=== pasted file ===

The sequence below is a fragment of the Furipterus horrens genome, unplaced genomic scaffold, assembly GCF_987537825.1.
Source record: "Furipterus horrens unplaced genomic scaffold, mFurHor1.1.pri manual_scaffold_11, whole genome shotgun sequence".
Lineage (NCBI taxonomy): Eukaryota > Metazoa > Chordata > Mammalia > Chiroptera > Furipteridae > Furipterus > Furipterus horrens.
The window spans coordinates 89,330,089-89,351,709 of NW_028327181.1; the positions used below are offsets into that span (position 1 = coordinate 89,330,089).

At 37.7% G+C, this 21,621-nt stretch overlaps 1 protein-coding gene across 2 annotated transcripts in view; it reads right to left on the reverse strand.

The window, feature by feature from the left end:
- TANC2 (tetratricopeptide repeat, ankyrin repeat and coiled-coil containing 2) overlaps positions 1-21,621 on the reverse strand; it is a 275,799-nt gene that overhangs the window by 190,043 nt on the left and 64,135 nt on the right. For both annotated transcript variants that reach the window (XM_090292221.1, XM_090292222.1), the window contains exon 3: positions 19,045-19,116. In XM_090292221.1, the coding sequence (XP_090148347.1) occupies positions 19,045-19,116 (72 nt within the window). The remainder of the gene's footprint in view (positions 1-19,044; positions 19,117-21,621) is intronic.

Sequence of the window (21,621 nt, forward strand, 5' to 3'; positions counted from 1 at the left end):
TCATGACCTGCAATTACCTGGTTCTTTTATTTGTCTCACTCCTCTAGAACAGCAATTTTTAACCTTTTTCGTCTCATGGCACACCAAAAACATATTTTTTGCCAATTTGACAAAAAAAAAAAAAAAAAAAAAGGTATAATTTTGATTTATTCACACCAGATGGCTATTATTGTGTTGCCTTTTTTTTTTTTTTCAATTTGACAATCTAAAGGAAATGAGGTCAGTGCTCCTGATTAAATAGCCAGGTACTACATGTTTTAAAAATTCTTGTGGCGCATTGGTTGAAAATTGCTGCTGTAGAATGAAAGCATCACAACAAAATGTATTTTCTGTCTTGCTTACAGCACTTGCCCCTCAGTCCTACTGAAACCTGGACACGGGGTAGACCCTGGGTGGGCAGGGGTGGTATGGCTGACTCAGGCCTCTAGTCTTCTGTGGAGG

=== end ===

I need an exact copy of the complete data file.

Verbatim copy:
The sequence below is a fragment of the Furipterus horrens genome, unplaced genomic scaffold, assembly GCF_987537825.1.
Source record: "Furipterus horrens unplaced genomic scaffold, mFurHor1.1.pri manual_scaffold_11, whole genome shotgun sequence".
Lineage (NCBI taxonomy): Eukaryota > Metazoa > Chordata > Mammalia > Chiroptera > Furipteridae > Furipterus > Furipterus horrens.
The window spans coordinates 89,330,089-89,351,709 of NW_028327181.1; the positions used below are offsets into that span (position 1 = coordinate 89,330,089).

At 37.7% G+C, this 21,621-nt stretch overlaps 1 protein-coding gene across 2 annotated transcripts in view; it reads right to left on the reverse strand.

The window, feature by feature from the left end:
- TANC2 (tetratricopeptide repeat, ankyrin repeat and coiled-coil containing 2) overlaps positions 1-21,621 on the reverse strand; it is a 275,799-nt gene that overhangs the window by 190,043 nt on the left and 64,135 nt on the right. For both annotated transcript variants that reach the window (XM_090292221.1, XM_090292222.1), the window contains exon 3: positions 19,045-19,116. In XM_090292221.1, the coding sequence (XP_090148347.1) occupies positions 19,045-19,116 (72 nt within the window). The remainder of the gene's footprint in view (positions 1-19,044; positions 19,117-21,621) is intronic.

Sequence of the window (21,621 nt, forward strand, 5' to 3'; positions counted from 1 at the left end):
TCATGACCTGCAATTACCTGGTTCTTTTATTTGTCTCACTCCTCTAGAACAGCAATTTTTAACCTTTTTCGTCTCATGGCACACCAAAAACATATTTTTTGCCAATTTGACAAAAAAAAAAAAAAAAAAAAAGGTATAATTTTGATTTATTCACACCAGATGGCTATTATTGTGTTGCCTTTTTTTTTTTTTTCAATTTGACAATCTAAAGGAAATGAGGTCAGTGCTCCTGATTAAATAGCCAGGTACTACATGTTTTAAAAATTCTTGTGGCGCATTGGTTGAAAATTGCTGCTGTAGAATGAAAGCATCACAACAAAATGTATTTTCTGTCTTGCTTACAGCACTTGCCCCTCAGTCCTACTGAAACCTGGACACGGGGTAGACCCTGGGTGGGCAGGGGTGGTATGGCTGACTCAGGCCTCTAGTCTTCTGTGGAGG